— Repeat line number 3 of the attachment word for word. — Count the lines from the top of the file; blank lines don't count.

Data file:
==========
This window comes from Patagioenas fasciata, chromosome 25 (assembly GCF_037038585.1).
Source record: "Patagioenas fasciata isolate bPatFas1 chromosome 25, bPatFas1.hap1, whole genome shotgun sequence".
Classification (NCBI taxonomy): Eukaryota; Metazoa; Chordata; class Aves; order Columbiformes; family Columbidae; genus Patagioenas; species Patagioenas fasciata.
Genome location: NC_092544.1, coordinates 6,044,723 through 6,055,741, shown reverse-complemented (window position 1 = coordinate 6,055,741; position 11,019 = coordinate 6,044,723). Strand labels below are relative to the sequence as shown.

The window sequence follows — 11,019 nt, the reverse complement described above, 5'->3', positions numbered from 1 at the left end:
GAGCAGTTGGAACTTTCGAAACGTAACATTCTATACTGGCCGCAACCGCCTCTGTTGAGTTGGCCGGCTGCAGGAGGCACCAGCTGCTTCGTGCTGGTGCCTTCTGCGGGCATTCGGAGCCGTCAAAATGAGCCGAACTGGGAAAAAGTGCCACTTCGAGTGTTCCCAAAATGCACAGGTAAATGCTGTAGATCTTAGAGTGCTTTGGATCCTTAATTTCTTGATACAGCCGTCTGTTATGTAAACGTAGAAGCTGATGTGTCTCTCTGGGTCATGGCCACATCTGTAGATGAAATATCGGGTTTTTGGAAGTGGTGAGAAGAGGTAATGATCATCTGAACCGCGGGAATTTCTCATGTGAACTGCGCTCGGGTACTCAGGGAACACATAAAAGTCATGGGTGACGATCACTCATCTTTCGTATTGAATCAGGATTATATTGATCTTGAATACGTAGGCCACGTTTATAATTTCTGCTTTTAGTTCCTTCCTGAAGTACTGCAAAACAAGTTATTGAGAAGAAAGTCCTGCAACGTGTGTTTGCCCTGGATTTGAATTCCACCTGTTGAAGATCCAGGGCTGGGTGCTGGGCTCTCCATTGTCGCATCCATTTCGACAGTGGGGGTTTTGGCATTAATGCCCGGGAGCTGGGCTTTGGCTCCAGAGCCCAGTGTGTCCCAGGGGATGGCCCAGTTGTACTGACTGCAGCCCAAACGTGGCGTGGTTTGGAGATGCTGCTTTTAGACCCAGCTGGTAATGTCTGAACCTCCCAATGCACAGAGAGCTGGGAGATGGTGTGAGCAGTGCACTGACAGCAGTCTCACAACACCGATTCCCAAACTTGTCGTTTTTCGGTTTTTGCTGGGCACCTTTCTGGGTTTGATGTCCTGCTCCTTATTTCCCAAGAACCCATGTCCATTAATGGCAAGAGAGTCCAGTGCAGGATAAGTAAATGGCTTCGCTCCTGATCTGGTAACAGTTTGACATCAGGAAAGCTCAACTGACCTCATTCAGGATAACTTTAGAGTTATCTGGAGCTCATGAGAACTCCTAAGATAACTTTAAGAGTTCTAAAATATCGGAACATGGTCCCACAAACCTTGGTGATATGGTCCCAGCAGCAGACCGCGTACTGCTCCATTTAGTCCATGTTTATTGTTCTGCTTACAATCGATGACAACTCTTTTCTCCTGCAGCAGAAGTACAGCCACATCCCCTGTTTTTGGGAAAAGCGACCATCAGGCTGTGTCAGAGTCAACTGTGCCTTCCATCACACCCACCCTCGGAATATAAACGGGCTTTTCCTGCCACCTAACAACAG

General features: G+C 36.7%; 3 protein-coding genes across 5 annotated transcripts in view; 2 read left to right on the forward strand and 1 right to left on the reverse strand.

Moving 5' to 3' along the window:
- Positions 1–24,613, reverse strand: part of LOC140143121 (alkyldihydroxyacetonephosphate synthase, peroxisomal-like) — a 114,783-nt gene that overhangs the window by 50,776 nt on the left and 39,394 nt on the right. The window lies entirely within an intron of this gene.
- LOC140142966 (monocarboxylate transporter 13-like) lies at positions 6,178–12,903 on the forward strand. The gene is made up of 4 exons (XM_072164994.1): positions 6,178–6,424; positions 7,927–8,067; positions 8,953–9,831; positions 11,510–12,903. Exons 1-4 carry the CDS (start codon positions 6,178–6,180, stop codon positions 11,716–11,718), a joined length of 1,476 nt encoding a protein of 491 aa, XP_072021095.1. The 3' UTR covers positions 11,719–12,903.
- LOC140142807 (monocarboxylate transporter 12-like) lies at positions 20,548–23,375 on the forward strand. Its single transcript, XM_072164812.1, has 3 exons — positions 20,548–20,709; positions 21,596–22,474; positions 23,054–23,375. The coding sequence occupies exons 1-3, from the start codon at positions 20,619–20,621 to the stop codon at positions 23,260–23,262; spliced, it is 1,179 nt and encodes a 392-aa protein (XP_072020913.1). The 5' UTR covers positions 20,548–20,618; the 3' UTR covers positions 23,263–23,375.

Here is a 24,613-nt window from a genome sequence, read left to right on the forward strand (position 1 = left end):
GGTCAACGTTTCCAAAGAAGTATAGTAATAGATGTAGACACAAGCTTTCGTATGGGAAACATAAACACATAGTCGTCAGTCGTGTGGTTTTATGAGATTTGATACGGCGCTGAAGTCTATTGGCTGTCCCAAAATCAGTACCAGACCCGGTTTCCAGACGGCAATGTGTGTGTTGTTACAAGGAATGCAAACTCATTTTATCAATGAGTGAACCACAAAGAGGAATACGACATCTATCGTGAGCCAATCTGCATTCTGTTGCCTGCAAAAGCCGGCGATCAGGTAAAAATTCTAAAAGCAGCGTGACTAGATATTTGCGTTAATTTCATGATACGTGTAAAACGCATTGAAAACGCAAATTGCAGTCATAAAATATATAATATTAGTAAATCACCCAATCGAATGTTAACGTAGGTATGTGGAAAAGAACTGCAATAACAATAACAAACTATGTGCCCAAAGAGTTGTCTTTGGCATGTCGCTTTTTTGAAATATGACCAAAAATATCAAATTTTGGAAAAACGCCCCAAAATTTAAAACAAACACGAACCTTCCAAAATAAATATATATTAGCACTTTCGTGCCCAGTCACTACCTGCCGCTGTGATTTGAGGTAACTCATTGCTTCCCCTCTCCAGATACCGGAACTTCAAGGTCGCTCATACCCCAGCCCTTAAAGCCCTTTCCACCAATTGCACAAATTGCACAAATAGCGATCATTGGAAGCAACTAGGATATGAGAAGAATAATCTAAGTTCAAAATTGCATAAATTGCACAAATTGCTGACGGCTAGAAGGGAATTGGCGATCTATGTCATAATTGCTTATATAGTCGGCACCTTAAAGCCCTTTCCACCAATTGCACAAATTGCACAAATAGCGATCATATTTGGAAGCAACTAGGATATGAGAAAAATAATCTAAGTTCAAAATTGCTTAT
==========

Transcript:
Classification (NCBI taxonomy): Eukaryota; Metazoa; Chordata; class Aves; order Columbiformes; family Columbidae; genus Patagioenas; species Patagioenas fasciata.